While a Yocto Project/OpenEmbedded based strategy to create Linux based distributions does technically provide an excellent base for high reproducibility of the built artifacts, the actual setup of the build environment itself can be complicated, even jeopardizing the goal of reproducing the Linux distribution.
There is a variety of approaches to solve this problem.
- git submodules
- homegrown setup scripts
All of those have different strengths and weaknesses, which makes them suitable for different use cases. In the case of
repo tool has been used for a long time and is being increasingly replaced now by
kas. This allows to provide build configurations for a variety of boards/integrations which offer a high degree of reproducibility through defined revisions.
kas should be installed through the
pip tool. Depending on your host setup, you can install it for the surrent user:
pip install kas
sudo pip install kas
kas’ mental model is centered around a single configuration file which defines your desired build. This means it needs to include all information pieces that are required to re-create the build. This means primarily:
- all involved layers and their
- repository URLS
This information is captured in a
YAMLfile, which is source revision control friendly and understandable to humans at the same time.
A very simple
kas-style configuration file looks like this:
header: version: 13 distro: poky machine: qemuarm64 repos: poky: url: http://git.yoctoproject.org/poky refspec: master layers: meta: meta-poky: local_conf_header: base: | CONF_VERSION = "2" INIT_MANAGER = "systemd" target: - core-image-minimal
With that file being saved as
poky-qemuarm64.yml, the build is set up and started by calling
kas build poky-qemuarm64.yml
This will build the
core-image-minimal based on the
poky distribution for the
qemuarm64 machine, as defined in the configuration file.
Based on this skeleton, you can add an arbitrary number of layers under the
repos node, as well as blocks to be injected into
local.conf under the
Just having a monolithic YAML file works well as long as you only have self-contained build setups that can and should move freely, for example when a layer revision gets updated. Once you start working with related or interconnected builds, the resulting copy-paste approach leads to duplication and therefore numerous places in which to maintain the same modifications. The solution here is to move the common pieces into a shared include. Taking the above example, we can expand to build for
header: version: 13 distro: poky repos: poky: url: http://git.yoctoproject.org/poky refspec: master layers: meta: meta-poky: local_conf_header: base: | CONF_VERSION = "2" INIT_MANAGER = "systemd" target: - core-image-minimal
header: version: 13 includes: - poky.yml machine: qemux86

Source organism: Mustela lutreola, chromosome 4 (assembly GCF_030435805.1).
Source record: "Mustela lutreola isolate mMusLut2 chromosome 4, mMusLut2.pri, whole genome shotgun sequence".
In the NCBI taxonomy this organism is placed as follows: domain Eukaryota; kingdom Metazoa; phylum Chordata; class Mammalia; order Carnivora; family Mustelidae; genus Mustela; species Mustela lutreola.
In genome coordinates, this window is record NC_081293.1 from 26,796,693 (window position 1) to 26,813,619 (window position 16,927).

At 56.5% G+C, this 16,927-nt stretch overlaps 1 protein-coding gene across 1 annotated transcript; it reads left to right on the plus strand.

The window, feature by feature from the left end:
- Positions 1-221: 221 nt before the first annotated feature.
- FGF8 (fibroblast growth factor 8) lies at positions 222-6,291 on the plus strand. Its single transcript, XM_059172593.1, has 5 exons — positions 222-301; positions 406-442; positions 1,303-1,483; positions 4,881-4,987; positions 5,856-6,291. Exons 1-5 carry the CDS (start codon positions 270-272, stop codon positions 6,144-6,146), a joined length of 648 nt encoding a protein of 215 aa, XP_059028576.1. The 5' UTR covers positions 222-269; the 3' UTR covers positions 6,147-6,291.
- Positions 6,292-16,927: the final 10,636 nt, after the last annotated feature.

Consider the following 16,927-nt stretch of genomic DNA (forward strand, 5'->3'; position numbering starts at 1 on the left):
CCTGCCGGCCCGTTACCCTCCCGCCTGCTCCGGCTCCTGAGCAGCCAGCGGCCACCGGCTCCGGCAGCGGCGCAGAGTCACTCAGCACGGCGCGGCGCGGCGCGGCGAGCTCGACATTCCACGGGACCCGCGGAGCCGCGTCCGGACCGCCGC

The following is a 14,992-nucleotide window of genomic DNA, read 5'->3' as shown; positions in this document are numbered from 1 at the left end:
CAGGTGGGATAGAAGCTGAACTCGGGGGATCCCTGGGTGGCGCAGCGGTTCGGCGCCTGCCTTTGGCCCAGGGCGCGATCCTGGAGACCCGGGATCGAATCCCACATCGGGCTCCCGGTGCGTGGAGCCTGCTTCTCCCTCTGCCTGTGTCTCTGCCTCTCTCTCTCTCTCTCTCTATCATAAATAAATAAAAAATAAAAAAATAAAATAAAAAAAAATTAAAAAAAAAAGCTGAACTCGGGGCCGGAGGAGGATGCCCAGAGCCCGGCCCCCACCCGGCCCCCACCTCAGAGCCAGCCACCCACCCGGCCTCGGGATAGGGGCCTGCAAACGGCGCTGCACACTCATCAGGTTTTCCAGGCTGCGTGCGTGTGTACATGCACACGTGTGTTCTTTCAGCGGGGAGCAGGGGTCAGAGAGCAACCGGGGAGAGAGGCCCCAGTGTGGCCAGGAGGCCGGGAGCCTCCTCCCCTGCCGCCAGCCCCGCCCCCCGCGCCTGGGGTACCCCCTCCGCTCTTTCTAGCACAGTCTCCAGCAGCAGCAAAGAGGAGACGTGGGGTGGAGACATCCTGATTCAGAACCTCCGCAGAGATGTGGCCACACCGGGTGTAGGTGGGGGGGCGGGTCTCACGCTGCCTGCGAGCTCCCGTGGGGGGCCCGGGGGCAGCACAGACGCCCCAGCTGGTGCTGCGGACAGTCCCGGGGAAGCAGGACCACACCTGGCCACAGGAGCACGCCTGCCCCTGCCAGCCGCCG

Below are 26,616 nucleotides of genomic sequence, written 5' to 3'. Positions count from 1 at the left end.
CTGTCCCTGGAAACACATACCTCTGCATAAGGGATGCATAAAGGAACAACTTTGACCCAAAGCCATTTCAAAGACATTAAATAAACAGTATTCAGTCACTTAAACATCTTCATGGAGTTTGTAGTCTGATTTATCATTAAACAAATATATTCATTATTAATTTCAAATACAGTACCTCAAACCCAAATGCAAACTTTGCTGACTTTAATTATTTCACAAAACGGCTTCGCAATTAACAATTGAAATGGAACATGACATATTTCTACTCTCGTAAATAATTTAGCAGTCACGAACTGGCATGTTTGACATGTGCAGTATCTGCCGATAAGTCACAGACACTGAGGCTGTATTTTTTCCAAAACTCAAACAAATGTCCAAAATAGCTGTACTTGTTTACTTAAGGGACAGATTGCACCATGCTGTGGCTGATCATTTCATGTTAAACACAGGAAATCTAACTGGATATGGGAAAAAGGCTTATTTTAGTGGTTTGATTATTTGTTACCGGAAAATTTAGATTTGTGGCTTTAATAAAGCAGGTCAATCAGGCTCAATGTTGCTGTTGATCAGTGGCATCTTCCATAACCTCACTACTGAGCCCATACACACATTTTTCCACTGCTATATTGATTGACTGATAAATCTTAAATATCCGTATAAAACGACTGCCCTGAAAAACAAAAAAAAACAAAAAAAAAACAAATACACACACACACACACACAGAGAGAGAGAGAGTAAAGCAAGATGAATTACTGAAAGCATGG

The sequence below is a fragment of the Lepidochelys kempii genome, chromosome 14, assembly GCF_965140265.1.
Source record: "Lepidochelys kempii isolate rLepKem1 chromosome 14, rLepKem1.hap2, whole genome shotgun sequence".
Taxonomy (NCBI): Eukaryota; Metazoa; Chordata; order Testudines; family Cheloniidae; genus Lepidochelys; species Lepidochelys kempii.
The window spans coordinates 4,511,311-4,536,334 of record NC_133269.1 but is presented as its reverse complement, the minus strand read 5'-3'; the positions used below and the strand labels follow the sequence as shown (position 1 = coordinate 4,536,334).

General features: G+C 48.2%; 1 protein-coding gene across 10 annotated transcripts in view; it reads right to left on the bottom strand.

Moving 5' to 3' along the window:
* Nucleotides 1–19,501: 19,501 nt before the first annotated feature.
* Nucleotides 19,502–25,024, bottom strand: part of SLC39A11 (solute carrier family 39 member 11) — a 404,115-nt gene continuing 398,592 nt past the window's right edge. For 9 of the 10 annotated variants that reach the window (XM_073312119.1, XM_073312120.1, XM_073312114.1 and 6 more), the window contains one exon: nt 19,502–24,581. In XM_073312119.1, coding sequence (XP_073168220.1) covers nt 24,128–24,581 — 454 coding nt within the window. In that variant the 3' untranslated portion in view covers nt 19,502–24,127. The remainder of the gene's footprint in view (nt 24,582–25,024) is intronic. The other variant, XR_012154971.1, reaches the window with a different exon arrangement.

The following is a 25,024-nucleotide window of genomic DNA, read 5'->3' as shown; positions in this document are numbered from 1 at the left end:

header: version: 13 includes: - poky.yml machine: qemuarm64
Now you can build the two distinct machines by calling
kas build qemux86.yml and
kas build qemuarm64.yml, respectively. A change in the
poky.yml file will directly be applied to both machine specific builds.
There are configuration items that you will want to apply to a number of builds, but which are not fit for inclusion in a publicly accessible file, or that are build machine specific. A few examples:
SSTATE_DIR: a build configuration file should be environment agnostic, but those are usually shared across all builds on a specific host
MENDER_TENANT_TOKEN: those values are specific to your fleet of devices, and should not be shared
How to inject such into a
kas build? You can use an override file. To have the build use your Mender account, you could have the following file:
header: version: 13 local_conf_header: mender: | MENDER_SERVER_URL = "https://hosted.mender.io" MENDER_TENANT_TOKEN = "..."
To use it in your
kas invocation, chain the configuration files, separated by colons:
kas build qemux86.yml:my-mender.yml
This will build the
qemux86.yml-defined setup, and add the additional Mender configuration to
Starting with the
kirkstone release branch, the
meta-mender-community layer includes a set of
kas configuration files. They are located in the
kas directory, and are meant to provide known good build setups for the known boards.
mkdir my-build cd my-build kas build ../kas/raspberrypi4.yml
will create a subdirectory called
my-build to contain the build, set it up and run. After it finishes, the canonical build directory structure is located in
my-build/build, including the resulting Artifacts.
During development you might want to “work” on the build in a more interactive way instead of strictly reproducing a defined configuration.
kas has a way to set up the structure including specified layers, build directory and configuration and then drop you into a shell. Reusing the Raspberry Pi 4 example in
mkdir my-build cd my-build kas shell ../kas/raspberrypi4.yml # you can carry out tasks just as usual here bitbake core-image-minimal
Note: by invoking
bitbake directly the
target setting of the configuration files is obviously not taken into account anymore.
local_conf_header section, you have one or more fragments, each identified by a name,
mender in the above examples. Those names need to be unique, otherwise only the last parsed fragment of a specific name will be actually applied.
kas also provides the
kas-container invocation, which moves the actual build process into a container. This is useful in some cases, and troublesome in others. If you are looking into containerizing your build, this might be an interesting starting point.
bblayers.conf as completely transient. Any modifications that are added during an interactive
kas shell session, as well as preexisting files will be completely replaced. Make sure to save your work either in the YAML files or metadata so you don’t lose it upon the next